How Do Blisters Form?

Blisters on the feet are often the result of constant friction of skin and material, usually by shoe rubbing. Walking in sandals, boots, or shoes that don’t fit properly for long periods of time can result in a blister. Having consistent foot moisture and humidity can easily lead to blister formation.

Prevention & Treatment

It is important to properly care for the affected area in order to prevent infection and ease the pain. Do not lance the blister and use a Band-Aid to provide pain relief. Also, be sure to keep your feet dry and wear proper fitting shoes. If you see blood or pus in a blister, seek assistance from a podiatrist.

If you have any questions, please feel free to contact our office located in York, ME . We offer the newest diagnostic and treatment technologies for all your foot care needs.

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Published in Blog
Tuesday, 15 March 2022 00:00

Baby’s First Shoes and Walking

Many parents choose to have their babies wear shoes, despite the fact that research has indicated that shoes are unnecessary to wear until walking begins. At this time, the first shoes often consist of having a flexible and non-slip sole, in addition to fitting correctly. The shoe is ideal when it fits securely on the foot. This can be helpful in preventing stubbed toes, splinters, or broken toenails. There are certain foot conditions that children can develop that require the expertise of a podiatrist. If your child has ingrown toenails, walks on their toes, or doesn’t walk by 15 months, it is suggested that you schedule an appointment with a podiatrist.

Making sure that your children maintain good foot health is very important as they grow. If you have any questions, contact Dr. Richard DiMario of Maine. Our doctor can provide the care you need to keep you pain-free and on your feet.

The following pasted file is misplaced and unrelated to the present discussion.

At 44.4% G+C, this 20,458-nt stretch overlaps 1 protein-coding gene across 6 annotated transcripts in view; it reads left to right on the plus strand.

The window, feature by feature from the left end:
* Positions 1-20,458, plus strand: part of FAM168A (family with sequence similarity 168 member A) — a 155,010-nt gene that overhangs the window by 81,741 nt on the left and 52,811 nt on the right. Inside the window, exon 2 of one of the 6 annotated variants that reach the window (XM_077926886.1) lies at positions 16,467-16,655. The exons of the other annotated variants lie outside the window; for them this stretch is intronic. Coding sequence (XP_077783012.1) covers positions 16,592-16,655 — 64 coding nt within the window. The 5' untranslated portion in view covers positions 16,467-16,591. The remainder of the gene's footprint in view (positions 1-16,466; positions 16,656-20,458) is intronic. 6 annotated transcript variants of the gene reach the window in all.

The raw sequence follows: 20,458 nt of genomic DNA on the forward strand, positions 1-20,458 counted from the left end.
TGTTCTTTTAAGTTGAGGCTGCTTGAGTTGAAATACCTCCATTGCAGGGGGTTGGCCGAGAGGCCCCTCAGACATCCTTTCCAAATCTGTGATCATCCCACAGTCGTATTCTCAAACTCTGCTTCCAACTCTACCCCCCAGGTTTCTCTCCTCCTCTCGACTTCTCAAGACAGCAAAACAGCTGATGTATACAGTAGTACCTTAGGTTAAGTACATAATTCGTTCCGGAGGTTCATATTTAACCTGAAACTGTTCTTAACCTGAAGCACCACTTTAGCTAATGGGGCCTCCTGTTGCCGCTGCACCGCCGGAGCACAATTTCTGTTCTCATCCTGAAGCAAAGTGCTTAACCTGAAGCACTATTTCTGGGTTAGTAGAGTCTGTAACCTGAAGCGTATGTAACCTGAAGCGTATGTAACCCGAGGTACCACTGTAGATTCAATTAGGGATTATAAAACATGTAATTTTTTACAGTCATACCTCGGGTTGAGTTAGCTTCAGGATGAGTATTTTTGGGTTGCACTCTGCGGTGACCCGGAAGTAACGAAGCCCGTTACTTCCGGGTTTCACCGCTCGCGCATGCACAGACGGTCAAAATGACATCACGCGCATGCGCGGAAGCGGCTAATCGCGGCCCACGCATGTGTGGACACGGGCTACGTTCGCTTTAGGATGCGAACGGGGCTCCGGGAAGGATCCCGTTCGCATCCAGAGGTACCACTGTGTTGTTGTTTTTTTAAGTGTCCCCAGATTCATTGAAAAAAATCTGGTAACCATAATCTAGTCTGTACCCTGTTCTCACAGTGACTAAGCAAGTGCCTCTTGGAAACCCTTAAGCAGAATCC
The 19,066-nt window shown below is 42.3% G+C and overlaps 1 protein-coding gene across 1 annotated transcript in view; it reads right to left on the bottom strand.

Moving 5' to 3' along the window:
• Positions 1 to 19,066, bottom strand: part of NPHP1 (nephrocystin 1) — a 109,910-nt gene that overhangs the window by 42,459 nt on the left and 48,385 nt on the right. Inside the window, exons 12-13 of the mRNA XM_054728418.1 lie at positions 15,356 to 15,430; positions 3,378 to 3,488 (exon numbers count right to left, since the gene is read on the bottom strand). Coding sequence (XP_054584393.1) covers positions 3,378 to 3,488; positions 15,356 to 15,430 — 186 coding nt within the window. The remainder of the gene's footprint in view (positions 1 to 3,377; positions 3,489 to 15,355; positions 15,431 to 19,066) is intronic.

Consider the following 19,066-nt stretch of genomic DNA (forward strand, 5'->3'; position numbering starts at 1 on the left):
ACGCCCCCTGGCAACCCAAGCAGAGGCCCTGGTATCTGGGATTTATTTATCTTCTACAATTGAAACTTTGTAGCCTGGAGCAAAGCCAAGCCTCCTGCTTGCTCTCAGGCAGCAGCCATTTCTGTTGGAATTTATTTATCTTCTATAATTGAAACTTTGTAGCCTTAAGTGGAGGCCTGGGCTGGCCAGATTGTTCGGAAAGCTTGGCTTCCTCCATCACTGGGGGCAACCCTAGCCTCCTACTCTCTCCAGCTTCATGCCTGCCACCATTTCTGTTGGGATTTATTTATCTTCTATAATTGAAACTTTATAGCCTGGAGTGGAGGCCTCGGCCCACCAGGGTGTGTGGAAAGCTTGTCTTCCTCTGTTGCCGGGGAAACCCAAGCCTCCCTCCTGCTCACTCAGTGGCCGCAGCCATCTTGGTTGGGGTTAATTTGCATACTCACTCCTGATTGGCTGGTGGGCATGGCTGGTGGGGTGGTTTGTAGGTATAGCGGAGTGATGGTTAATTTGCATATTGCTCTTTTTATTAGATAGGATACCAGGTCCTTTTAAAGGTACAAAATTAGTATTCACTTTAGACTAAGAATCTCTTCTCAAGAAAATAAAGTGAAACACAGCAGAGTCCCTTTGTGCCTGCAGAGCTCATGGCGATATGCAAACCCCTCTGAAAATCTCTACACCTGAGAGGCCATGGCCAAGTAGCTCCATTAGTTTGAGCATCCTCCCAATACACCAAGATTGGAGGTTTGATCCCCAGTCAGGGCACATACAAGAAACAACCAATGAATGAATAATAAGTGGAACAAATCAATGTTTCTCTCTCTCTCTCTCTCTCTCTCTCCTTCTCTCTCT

Keeping Children's Feet Healthy

Having healthy feet during childhood can help prevent medical problems later in life, namely in the back and legs. As children grow, their feet require different types of care. Here are some things to consider...

Although babies do not walk yet, it is still very important to take care of their feet.

Avoid putting tight shoes or socks on his or her feet.

Allow the baby to stretch and kick his or her feet to feel comfortable.

As a toddler, kids are now on the move and begin to develop differently. At this age, toddlers are getting a feel for walking, so don’t be alarmed if your toddler is unsteady or ‘walks funny’. 

As your child gets older, it is important to teach them how to take care of their feet.

Show them proper hygiene to prevent infections such as fungus.

Be watchful for any pain or injury.

Have all injuries checked by a doctor as soon as possible.

Comfortable, protective shoes should always be worn, especially at play.

If you have any questions please feel free to contact our office located in York, ME . We offer the newest diagnostic and treatment technologies for all your foot and ankle needs.

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Wednesday, 09 March 2022 00:00

Are Bunions Affecting Your Everyday Life?

Have you noticed a bony protrusion on the side of your big toe? If so, you may have developed the foot condition known as a bunion. Don't let bunions interfere with your daily activities.

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Heel pain is a very common occurrence. It is usually felt under the heel or at the back of the heel. When pain and inflammation is located on the bottom of the heel toward the front of the foot, plantar fasciitis is typically the cause. Plantar fasciitis is a painful inflammation of the plantar fascia tissue, which runs along the bottom of the foot and connects the heel with the toes. Other causes of heel pain on the bottom of the foot may be attributed to heel pad atrophy or heel spurs. If pain is felt at the back of the heel, Achilles tendonitis is often at the root of the cause. This condition occurs when the Achilles tendon, which attaches to the back of the heel bone, becomes damaged or torn over time, causing pain and swelling. Other possible causes include bursitis, Sever’s disease, and heel bumps. Pain from a heel stress fracture can occur anywhere on the heel, and tarsal tunnel syndrome can cause heel pain underneath the ankle bone. Heel pain can also be caused by neurological issues, infections and arthritis. Unless you suffer an acute injury, heel pain typically starts out mild, but can become severe. If you are experiencing any type of heel pain, don’t hesitate to contact a podiatrist to find out the cause and take measures to keep it from worsening or becoming chronic or debilitating.